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Adelson v. Board of Review

June 24, 2008


On appeal from a Final Decision of the Board of Review, Department of Labor and Workforce Development, BR 139,798.

Per curiam.


Submitted June 10, 2008

Before Judges Stern and Waugh.

Appellant, Lori Adelson, appeals from the dismissal of her claim for unemployment benefits. Adelson's initial application for benefits was denied on December 1, 2006. She did not appeal the denial until January 30, 2007, when she mailed her letter of appeal. On March 1, 2007, following a telephonic hearing, the Appeal Tribunal dismissed Adelson's appeal as untimely. She appealed to the Board of Review on March 12, 2007. The Board affirmed the Appeal Tribunal on April 30, 2007. Adelson filed a timely notice of appeal. We affirm.

Adelson worked for Respondent Mercedes-Benz U.S.A. (MBUSA) from 1990 to October 31, 2006. At the time she left MBUSA, she was its IT Applications Manager. In June 2006, Adelson and other employees received an email from MBUSA management announcing a Voluntary Termination Incentive Program (VTIP), which was designed to address MBUSA's need to reduce its operating budget. The email stated that MBUSA was "cautiously optimistic" it could do so through voluntary terminations. However, involuntary reductions in force were not ruled out. Under the VTIP program, eligible employees were given the option to submit their resignations through VTIP, but it was made clear that not all such resignations would be accepted.

Adelson contends that she felt that her position was vulnerable for a number of reasons, including a reorganization that she felt had the effect of making her position redundant. She also contends that she needed the severance and medical benefits that would not have been available to her in the event she declined to participate in VTIP and was subsequently terminated in an involuntary reduction in force. Consequently, she maintains, she believed she had no choice but to accept the VTIP. Her resignation was accepted, effective October 31, 2006. Adelson contends that her position was eliminated shortly thereafter.

Adelson's application for unemployment benefits was filed as of November 12, 2006. On December 1, 2006, a deputy to the Director, Division of Unemployment Insurance, determined, in addition to two technical determinations, that Adelson was disqualified for benefits because she left her job voluntarily and for reasons not attributable to the job. Adelson was uncertain when she received the notice of that decision. She thought it might have been around December 7, 2006, but was sure it was during December 2006.

Under N.J.S.A. 43:21-b(1), an appeal of the deputy's decision must be filed "within seven calendar days after delivery of notification of an initial determination or within 10 calendar days after such notification was mailed." An advisory to that effect was contained on the notice of determination sent to Adelson. The notice also included a calculation of the tenth day after mailing.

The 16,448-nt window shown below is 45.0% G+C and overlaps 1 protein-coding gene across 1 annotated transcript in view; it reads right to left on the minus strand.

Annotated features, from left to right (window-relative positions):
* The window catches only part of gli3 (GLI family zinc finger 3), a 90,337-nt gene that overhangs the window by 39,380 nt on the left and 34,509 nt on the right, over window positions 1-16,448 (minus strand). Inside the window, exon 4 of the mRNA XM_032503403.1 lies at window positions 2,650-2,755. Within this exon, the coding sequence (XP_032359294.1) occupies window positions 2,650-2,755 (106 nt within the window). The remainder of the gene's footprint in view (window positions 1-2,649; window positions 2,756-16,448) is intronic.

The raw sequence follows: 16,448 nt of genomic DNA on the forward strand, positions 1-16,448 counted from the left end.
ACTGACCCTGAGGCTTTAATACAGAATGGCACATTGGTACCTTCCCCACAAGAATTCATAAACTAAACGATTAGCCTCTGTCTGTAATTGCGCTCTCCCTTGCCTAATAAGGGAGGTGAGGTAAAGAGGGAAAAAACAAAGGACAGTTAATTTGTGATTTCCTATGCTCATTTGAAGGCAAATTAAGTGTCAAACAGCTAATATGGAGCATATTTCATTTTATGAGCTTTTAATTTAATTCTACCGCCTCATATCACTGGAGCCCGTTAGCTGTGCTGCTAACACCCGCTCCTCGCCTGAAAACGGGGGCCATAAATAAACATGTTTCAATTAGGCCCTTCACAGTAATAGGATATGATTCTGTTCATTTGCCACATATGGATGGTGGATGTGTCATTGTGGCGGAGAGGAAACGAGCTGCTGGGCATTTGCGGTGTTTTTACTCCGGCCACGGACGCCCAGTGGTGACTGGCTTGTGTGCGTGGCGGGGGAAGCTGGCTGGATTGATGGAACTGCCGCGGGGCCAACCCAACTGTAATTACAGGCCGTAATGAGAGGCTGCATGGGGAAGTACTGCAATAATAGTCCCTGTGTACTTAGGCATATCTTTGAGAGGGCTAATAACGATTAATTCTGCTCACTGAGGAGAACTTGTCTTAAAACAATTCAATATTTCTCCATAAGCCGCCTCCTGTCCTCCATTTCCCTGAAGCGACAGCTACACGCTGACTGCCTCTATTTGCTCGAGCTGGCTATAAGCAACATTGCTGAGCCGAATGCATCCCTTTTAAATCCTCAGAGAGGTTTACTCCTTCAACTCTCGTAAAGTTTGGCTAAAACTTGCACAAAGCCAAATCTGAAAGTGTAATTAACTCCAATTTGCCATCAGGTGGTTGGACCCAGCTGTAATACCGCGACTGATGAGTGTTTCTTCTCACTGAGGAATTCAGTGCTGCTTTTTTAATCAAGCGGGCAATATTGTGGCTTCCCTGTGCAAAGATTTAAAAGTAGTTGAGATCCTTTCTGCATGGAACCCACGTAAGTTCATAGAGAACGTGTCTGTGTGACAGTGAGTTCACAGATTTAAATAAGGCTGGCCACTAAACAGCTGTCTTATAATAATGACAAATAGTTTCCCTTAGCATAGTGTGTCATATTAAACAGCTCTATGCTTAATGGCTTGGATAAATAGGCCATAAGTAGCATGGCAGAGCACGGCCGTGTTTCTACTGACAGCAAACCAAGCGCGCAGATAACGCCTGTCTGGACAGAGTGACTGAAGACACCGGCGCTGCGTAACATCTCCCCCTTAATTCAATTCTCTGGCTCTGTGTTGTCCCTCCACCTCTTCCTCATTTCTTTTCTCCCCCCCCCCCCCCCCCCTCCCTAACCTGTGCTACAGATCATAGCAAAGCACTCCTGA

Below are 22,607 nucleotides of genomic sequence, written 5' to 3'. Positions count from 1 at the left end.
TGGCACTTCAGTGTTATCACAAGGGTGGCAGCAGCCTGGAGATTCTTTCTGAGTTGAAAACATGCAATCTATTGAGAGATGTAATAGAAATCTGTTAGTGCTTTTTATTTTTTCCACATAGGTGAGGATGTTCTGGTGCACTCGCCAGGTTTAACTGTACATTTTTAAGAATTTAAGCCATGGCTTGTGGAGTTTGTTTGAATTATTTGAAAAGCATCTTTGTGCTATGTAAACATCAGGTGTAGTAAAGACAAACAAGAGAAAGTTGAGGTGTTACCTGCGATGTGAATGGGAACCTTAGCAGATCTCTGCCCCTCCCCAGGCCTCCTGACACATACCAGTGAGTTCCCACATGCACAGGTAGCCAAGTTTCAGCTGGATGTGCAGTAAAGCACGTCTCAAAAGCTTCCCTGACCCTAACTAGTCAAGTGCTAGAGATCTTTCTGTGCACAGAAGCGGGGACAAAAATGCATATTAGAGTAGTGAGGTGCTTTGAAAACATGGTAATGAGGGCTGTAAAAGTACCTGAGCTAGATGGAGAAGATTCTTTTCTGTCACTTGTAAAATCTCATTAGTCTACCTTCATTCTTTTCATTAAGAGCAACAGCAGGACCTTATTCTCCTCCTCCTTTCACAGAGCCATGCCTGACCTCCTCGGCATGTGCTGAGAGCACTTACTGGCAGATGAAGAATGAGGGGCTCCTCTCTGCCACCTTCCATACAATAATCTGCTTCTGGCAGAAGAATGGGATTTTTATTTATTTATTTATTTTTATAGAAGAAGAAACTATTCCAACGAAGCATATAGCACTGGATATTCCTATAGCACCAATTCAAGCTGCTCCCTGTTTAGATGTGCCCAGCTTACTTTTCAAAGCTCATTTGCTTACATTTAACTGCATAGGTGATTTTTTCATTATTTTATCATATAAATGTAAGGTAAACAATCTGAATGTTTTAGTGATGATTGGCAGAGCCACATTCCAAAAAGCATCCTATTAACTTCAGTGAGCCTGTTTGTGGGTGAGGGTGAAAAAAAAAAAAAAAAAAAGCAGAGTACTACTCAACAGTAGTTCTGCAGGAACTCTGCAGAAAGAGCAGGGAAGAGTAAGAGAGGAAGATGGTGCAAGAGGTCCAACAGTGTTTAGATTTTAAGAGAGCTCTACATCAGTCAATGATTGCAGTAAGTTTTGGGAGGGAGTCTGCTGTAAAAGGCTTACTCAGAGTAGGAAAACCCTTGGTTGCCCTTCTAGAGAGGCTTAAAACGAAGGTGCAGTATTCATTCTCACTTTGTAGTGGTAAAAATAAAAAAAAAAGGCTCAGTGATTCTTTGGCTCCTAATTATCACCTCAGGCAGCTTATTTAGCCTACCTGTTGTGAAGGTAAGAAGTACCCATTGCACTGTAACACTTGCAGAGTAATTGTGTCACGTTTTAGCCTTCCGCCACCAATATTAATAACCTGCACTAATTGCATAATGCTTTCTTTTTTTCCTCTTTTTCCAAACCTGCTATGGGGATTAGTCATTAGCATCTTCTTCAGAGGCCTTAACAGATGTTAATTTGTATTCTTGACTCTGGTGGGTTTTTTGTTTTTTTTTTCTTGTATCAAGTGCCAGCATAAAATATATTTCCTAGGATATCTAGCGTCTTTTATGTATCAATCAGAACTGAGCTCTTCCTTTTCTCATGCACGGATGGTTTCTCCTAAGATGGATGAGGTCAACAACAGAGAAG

Adelson did not appeal the deputy's determination until she mailed her letter of appeal on January 30, 2007. She attributed the delay to her unfamiliarity with the process and her concern that an appeal might jeopardize her chances of receiving a favorable recommendation from MBUSA. When she heard that other MBUSA employees who took advantage of VTIP were receiving unemployment benefits, she decided to appeal.

In Rivera v. Board of Review, 127 N.J. 578 (1992), the Supreme Court held that where a statutory appeal period does not provide adequate notice, considerations of due process require that there be an ability to grant "good cause" exceptions. Id. at 586. Here, however, there is no allegation that the notice was not received or not received within sufficient time to file a timely appeal. In fact, Adelson herself concedes that she did not appeal because she did not want to offend MBUSA and only changed her mind after she heard that former co-workers were receiving benefits.

N.J.A.C. 12:20-3.1(i) sets forth the grounds upon which a "good cause" extension of the time to appeal can be granted. Those grounds are: "1. The delay in filing the appeal was due to circumstances beyond the control of the appellant; or 2. The appellant delayed filing the appeal for circumstances which could not have been reasonably foreseen or prevented." The reasons for delay offered by Adelson do not fall into either category. She clearly received the notice of determination in December and did not appeal until the end of the following month because she was concerned that an appeal would jeopardize her relationship with MBUSA.

In matters involving unemployment benefits, we accord particular deference on appeal to the Board's expertise, and its repeated construction and application of Title 43. See, e.g., Brady v. Bd. of Review, 152 N.J. 197, 210 (1997); Doering v. Bd. of Review, 203 N.J. Super. 241, 245 (App. Div. 1985). We discern no reason to disturb the Board's conclusion that Adelson's appeal was ...

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